Added on 28 Aug 2012
Last updated on 28 Aug 2012
Authors: By Joaquin Blaya, PhD, and Terry Hannan; Reviewed by Marie Connelly
A key challenge in providing healthcare and health IT in resource-poor settings is the lack of training and trained personnel. There are many reasons for this: the high cost of training, especially in remote areas; the fact that trained personnel usually move to urban areas; and the lack of education and opportunities in rural areas. One strategy to reduce these problems is eLearning: providing training and other educational possibilities online.
The rise of e-learning centers, virtual classrooms, and open-source materials (eLearning) is one of the largest growing sub-sectors of education. The amount spent in eLearning is forecasted to exceed $69 billion worldwide by 2015. A popular eLearning platform, Moodle, one of a number of open-source eLearning platforms, has over 65,000 registered sites and sees some 1,500 new ones every month.
This Expert Panel focused on how eLearning affects education and learning, as well as the possibilities it holds for development and training both at the personal and organizational levels for those of us working in global health IT.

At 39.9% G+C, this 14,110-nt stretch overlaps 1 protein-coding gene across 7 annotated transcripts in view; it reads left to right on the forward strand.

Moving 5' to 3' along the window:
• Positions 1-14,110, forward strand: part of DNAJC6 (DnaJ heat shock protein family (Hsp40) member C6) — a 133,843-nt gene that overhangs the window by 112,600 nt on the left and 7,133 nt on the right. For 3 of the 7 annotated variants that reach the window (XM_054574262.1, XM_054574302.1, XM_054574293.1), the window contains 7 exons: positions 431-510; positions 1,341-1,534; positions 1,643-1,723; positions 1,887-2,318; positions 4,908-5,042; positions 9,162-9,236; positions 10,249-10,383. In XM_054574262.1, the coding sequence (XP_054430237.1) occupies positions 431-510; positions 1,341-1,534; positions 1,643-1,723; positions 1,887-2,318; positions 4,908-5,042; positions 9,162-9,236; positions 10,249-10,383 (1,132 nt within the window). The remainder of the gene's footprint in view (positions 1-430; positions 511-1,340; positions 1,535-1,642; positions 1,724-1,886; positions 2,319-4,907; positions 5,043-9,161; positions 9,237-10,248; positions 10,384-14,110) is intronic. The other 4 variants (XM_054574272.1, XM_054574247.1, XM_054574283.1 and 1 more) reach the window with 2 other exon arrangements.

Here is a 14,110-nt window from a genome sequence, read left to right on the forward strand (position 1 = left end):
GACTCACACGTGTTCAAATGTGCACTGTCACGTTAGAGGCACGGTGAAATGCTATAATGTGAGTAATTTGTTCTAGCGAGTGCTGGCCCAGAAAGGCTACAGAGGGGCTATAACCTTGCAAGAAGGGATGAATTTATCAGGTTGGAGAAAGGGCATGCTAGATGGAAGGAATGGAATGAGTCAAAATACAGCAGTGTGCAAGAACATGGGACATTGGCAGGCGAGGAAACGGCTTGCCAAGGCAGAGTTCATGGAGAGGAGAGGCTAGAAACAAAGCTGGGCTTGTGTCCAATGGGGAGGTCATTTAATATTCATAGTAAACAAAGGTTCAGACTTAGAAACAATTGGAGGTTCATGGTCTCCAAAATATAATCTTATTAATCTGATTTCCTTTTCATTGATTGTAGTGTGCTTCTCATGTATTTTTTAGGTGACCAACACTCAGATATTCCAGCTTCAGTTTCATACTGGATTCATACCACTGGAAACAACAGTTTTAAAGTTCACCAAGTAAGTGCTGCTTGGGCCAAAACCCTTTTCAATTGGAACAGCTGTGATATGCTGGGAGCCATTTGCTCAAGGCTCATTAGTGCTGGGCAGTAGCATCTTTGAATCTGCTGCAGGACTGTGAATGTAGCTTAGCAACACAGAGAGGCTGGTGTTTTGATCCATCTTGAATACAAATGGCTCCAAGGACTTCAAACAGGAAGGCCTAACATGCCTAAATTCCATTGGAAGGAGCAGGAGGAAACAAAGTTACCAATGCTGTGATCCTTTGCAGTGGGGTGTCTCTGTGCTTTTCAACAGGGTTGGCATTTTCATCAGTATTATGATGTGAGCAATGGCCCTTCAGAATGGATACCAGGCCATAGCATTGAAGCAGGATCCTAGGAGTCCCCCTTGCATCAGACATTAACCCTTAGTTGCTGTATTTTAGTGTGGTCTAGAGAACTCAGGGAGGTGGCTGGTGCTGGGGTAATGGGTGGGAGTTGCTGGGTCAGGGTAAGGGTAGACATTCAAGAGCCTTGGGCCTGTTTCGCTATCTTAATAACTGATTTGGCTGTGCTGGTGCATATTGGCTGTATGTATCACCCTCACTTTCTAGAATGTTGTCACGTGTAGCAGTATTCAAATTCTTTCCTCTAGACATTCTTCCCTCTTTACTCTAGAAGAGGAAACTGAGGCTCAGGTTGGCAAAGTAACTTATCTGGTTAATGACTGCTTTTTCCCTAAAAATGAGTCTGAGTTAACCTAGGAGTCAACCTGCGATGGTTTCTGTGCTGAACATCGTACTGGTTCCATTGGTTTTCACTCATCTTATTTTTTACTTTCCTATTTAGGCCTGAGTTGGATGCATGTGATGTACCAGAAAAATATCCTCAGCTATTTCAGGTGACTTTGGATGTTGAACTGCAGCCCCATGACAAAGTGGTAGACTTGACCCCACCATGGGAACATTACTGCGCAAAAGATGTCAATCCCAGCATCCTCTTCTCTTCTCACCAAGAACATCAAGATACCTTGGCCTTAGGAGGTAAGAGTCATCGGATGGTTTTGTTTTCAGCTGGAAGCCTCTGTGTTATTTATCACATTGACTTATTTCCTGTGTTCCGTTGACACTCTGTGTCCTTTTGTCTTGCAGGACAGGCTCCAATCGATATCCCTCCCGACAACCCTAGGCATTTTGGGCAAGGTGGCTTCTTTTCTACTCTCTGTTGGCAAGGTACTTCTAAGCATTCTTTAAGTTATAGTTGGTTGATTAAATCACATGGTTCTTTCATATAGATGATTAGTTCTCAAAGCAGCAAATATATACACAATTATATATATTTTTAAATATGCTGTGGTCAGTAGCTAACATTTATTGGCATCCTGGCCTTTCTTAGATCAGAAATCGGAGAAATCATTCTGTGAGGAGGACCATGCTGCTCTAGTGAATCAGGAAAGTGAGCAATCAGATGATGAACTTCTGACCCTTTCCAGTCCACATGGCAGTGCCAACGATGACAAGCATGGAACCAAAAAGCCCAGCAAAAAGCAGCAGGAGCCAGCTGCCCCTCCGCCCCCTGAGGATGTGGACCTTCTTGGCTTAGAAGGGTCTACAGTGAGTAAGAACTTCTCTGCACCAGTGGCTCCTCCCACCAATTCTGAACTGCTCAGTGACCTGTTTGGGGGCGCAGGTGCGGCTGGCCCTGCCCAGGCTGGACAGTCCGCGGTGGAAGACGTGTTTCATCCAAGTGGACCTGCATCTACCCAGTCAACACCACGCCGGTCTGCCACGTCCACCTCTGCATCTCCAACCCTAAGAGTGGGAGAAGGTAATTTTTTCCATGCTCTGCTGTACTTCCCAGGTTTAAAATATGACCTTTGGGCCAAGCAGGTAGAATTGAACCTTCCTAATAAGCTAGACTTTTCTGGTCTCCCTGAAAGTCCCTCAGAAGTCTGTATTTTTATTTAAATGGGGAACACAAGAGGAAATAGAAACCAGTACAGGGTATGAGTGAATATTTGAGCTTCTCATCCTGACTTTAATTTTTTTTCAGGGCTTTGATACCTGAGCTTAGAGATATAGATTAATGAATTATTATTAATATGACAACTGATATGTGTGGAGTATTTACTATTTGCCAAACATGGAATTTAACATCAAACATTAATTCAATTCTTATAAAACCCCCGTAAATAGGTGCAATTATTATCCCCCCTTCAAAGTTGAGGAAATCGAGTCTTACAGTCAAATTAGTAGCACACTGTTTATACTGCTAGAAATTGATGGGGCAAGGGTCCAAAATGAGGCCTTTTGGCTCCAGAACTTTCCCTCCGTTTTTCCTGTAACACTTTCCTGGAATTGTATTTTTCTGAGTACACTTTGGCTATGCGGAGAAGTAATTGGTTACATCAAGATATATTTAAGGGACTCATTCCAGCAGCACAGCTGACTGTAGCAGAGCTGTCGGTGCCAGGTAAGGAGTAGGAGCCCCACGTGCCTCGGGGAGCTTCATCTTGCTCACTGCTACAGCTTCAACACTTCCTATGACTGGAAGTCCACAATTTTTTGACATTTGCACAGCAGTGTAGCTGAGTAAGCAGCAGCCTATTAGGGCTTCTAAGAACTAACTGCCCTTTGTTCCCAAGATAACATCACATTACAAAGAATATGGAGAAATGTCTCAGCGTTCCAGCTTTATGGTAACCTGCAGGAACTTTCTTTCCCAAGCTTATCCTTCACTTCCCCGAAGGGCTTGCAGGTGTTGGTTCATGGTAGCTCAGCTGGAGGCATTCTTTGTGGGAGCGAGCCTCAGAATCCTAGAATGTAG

- Creating curricula with clear objectives. Screen based interaction quickly generates patterns of behavior and tunnel vision. Reminders about objectives and fresh dialogue will help to keep everyone on track.
- Encouraging peer participation to foster a group dynamic. This requires educators to foster active engagement, and to use tools not only for outbound messaging but also to identify less active students.
- Tool and platform choices are important. Make sure to conduct testing and dry runs before bringing in students. Subjecting them to an online experiment is a surefire way to quickly lose interest.
- Learning ("e-learning" or not) is specific to context.
- As with any development project, the mantras "know thy user" and "you are not thy user" are important to keep in mind.
- Simply digitizing learning material will not result in better learning outcomes. They must be restructured and adapted for this new context.
1. The drive and need must come from the inside. Culture eats strategy for lunch.
2. There has to be benefit for the user. Adding more work for an already busy staff when they see little to no discernible benefit will be fatal.
3. Find champions, educate, and build the business case for e-Learning of Health IT.
4. Make sure there is a plan to find, develop or modify learning materials so that they will resonates with users.
5. Have something tangible to kick off the program. Make sure that after employees get excited about Health IT e-Learning, they can actually get started with something.
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